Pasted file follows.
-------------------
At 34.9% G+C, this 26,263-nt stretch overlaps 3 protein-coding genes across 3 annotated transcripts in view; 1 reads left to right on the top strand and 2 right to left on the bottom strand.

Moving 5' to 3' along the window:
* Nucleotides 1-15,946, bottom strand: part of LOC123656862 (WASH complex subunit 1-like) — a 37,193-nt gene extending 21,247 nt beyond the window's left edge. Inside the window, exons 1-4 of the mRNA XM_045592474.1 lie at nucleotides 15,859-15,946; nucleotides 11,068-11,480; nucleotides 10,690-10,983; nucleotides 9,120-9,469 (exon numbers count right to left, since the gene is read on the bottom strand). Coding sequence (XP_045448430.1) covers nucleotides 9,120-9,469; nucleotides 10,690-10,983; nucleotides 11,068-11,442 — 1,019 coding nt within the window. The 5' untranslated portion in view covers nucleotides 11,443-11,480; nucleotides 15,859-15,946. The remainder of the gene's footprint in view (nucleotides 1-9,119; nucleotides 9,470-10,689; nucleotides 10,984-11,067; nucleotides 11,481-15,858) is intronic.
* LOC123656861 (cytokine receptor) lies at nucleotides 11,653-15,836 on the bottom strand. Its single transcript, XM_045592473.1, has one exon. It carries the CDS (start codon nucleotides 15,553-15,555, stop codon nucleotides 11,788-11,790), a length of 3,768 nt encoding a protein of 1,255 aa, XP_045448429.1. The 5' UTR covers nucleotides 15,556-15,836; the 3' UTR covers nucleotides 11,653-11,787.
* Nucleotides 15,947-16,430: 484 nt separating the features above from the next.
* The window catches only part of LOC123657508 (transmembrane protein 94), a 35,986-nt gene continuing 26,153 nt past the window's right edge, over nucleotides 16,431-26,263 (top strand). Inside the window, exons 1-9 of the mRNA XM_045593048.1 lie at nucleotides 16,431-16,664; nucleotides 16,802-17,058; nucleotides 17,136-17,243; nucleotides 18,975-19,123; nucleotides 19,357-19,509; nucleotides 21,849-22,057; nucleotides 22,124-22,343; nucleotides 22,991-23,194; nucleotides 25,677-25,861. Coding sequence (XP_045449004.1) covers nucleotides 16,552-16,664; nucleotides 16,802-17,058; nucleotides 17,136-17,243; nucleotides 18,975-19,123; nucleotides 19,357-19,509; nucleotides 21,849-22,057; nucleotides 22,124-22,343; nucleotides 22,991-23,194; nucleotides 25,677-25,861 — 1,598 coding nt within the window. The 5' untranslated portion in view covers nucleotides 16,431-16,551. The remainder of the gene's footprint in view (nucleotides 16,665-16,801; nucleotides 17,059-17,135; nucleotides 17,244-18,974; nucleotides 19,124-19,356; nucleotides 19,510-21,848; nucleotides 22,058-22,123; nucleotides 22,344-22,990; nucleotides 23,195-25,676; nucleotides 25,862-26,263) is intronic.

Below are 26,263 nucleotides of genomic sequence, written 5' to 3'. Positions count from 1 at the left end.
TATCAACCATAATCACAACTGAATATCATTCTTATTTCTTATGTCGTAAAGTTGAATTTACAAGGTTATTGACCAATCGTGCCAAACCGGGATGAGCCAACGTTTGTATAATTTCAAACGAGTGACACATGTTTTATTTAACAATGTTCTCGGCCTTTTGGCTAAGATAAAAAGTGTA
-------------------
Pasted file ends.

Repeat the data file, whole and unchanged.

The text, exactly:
At 34.9% G+C, this 26,263-nt stretch overlaps 3 protein-coding genes across 3 annotated transcripts in view; 1 reads left to right on the top strand and 2 right to left on the bottom strand.

Moving 5' to 3' along the window:
* Nucleotides 1-15,946, bottom strand: part of LOC123656862 (WASH complex subunit 1-like) — a 37,193-nt gene extending 21,247 nt beyond the window's left edge. Inside the window, exons 1-4 of the mRNA XM_045592474.1 lie at nucleotides 15,859-15,946; nucleotides 11,068-11,480; nucleotides 10,690-10,983; nucleotides 9,120-9,469 (exon numbers count right to left, since the gene is read on the bottom strand). Coding sequence (XP_045448430.1) covers nucleotides 9,120-9,469; nucleotides 10,690-10,983; nucleotides 11,068-11,442 — 1,019 coding nt within the window. The 5' untranslated portion in view covers nucleotides 11,443-11,480; nucleotides 15,859-15,946. The remainder of the gene's footprint in view (nucleotides 1-9,119; nucleotides 9,470-10,689; nucleotides 10,984-11,067; nucleotides 11,481-15,858) is intronic.
* LOC123656861 (cytokine receptor) lies at nucleotides 11,653-15,836 on the bottom strand. Its single transcript, XM_045592473.1, has one exon. It carries the CDS (start codon nucleotides 15,553-15,555, stop codon nucleotides 11,788-11,790), a length of 3,768 nt encoding a protein of 1,255 aa, XP_045448429.1. The 5' UTR covers nucleotides 15,556-15,836; the 3' UTR covers nucleotides 11,653-11,787.
* Nucleotides 15,947-16,430: 484 nt separating the features above from the next.
* The window catches only part of LOC123657508 (transmembrane protein 94), a 35,986-nt gene continuing 26,153 nt past the window's right edge, over nucleotides 16,431-26,263 (top strand). Inside the window, exons 1-9 of the mRNA XM_045593048.1 lie at nucleotides 16,431-16,664; nucleotides 16,802-17,058; nucleotides 17,136-17,243; nucleotides 18,975-19,123; nucleotides 19,357-19,509; nucleotides 21,849-22,057; nucleotides 22,124-22,343; nucleotides 22,991-23,194; nucleotides 25,677-25,861. Coding sequence (XP_045449004.1) covers nucleotides 16,552-16,664; nucleotides 16,802-17,058; nucleotides 17,136-17,243; nucleotides 18,975-19,123; nucleotides 19,357-19,509; nucleotides 21,849-22,057; nucleotides 22,124-22,343; nucleotides 22,991-23,194; nucleotides 25,677-25,861 — 1,598 coding nt within the window. The 5' untranslated portion in view covers nucleotides 16,431-16,551. The remainder of the gene's footprint in view (nucleotides 16,665-16,801; nucleotides 17,059-17,135; nucleotides 17,244-18,974; nucleotides 19,124-19,356; nucleotides 19,510-21,848; nucleotides 22,058-22,123; nucleotides 22,344-22,990; nucleotides 23,195-25,676; nucleotides 25,862-26,263) is intronic.

Below are 26,263 nucleotides of genomic sequence, written 5' to 3'. Positions count from 1 at the left end.
TATCAACCATAATCACAACTGAATATCATTCTTATTTCTTATGTCGTAAAGTTGAATTTACAAGGTTATTGACCAATCGTGCCAAACCGGGATGAGCCAACGTTTGTATAATTTCAAACGAGTGACACATGTTTTATTTAACAATGTTCTCGGCCTTTTGGCTAAGATAAAAAGTGTA